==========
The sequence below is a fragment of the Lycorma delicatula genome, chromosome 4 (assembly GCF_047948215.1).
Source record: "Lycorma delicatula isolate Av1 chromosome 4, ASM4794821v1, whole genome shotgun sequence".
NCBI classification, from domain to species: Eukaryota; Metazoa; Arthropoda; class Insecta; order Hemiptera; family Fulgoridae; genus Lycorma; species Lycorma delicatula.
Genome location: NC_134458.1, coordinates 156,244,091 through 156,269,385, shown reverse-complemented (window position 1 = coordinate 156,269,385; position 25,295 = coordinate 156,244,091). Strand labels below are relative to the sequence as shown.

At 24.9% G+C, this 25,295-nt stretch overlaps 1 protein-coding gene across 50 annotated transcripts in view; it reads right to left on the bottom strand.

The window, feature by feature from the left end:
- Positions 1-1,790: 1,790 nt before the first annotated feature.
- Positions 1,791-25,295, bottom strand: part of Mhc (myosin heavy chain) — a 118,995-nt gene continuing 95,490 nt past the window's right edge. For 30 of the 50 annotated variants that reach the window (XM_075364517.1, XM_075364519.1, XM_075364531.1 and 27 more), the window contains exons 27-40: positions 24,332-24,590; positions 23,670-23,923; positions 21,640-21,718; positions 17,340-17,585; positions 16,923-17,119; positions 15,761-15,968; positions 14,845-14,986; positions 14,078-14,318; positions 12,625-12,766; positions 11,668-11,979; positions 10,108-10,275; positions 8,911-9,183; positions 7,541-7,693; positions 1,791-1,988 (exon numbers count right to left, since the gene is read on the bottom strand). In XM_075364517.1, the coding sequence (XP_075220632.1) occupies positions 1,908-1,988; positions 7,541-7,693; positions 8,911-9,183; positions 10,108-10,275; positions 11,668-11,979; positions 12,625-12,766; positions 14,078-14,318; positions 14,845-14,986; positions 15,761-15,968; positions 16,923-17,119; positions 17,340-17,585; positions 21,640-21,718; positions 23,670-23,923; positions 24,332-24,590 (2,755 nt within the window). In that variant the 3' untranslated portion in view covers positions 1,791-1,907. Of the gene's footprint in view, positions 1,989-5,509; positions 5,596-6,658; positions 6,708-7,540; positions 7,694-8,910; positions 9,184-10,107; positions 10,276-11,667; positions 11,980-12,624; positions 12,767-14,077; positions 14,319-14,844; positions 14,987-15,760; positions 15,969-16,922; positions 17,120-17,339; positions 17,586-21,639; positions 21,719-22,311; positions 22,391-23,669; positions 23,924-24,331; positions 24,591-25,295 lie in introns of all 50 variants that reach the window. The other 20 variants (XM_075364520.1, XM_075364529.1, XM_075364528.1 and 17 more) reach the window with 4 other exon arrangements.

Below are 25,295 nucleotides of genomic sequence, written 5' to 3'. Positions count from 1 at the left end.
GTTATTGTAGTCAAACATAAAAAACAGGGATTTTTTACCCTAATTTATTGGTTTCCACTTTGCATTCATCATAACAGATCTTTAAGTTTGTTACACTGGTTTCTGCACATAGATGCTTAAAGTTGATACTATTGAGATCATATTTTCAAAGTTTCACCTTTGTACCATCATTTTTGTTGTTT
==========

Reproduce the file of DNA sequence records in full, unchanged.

The sequence below is a fragment of the Lycorma delicatula genome, chromosome 4 (assembly GCF_047948215.1).
Source record: "Lycorma delicatula isolate Av1 chromosome 4, ASM4794821v1, whole genome shotgun sequence".
NCBI classification, from domain to species: Eukaryota; Metazoa; Arthropoda; class Insecta; order Hemiptera; family Fulgoridae; genus Lycorma; species Lycorma delicatula.
Genome location: NC_134458.1, coordinates 156,244,091 through 156,269,385, shown reverse-complemented (window position 1 = coordinate 156,269,385; position 25,295 = coordinate 156,244,091). Strand labels below are relative to the sequence as shown.

At 24.9% G+C, this 25,295-nt stretch overlaps 1 protein-coding gene across 50 annotated transcripts in view; it reads right to left on the bottom strand.

The window, feature by feature from the left end:
- Positions 1-1,790: 1,790 nt before the first annotated feature.
- Positions 1,791-25,295, bottom strand: part of Mhc (myosin heavy chain) — a 118,995-nt gene continuing 95,490 nt past the window's right edge. For 30 of the 50 annotated variants that reach the window (XM_075364517.1, XM_075364519.1, XM_075364531.1 and 27 more), the window contains exons 27-40: positions 24,332-24,590; positions 23,670-23,923; positions 21,640-21,718; positions 17,340-17,585; positions 16,923-17,119; positions 15,761-15,968; positions 14,845-14,986; positions 14,078-14,318; positions 12,625-12,766; positions 11,668-11,979; positions 10,108-10,275; positions 8,911-9,183; positions 7,541-7,693; positions 1,791-1,988 (exon numbers count right to left, since the gene is read on the bottom strand). In XM_075364517.1, the coding sequence (XP_075220632.1) occupies positions 1,908-1,988; positions 7,541-7,693; positions 8,911-9,183; positions 10,108-10,275; positions 11,668-11,979; positions 12,625-12,766; positions 14,078-14,318; positions 14,845-14,986; positions 15,761-15,968; positions 16,923-17,119; positions 17,340-17,585; positions 21,640-21,718; positions 23,670-23,923; positions 24,332-24,590 (2,755 nt within the window). In that variant the 3' untranslated portion in view covers positions 1,791-1,907. Of the gene's footprint in view, positions 1,989-5,509; positions 5,596-6,658; positions 6,708-7,540; positions 7,694-8,910; positions 9,184-10,107; positions 10,276-11,667; positions 11,980-12,624; positions 12,767-14,077; positions 14,319-14,844; positions 14,987-15,760; positions 15,969-16,922; positions 17,120-17,339; positions 17,586-21,639; positions 21,719-22,311; positions 22,391-23,669; positions 23,924-24,331; positions 24,591-25,295 lie in introns of all 50 variants that reach the window. The other 20 variants (XM_075364520.1, XM_075364529.1, XM_075364528.1 and 17 more) reach the window with 4 other exon arrangements.

Below are 25,295 nucleotides of genomic sequence, written 5' to 3'. Positions count from 1 at the left end.
GTTATTGTAGTCAAACATAAAAAACAGGGATTTTTTACCCTAATTTATTGGTTTCCACTTTGCATTCATCATAACAGATCTTTAAGTTTGTTACACTGGTTTCTGCACATAGATGCTTAAAGTTGATACTATTGAGATCATATTTTCAAAGTTTCACCTTTGTACCATCATTTTTGTTGTTT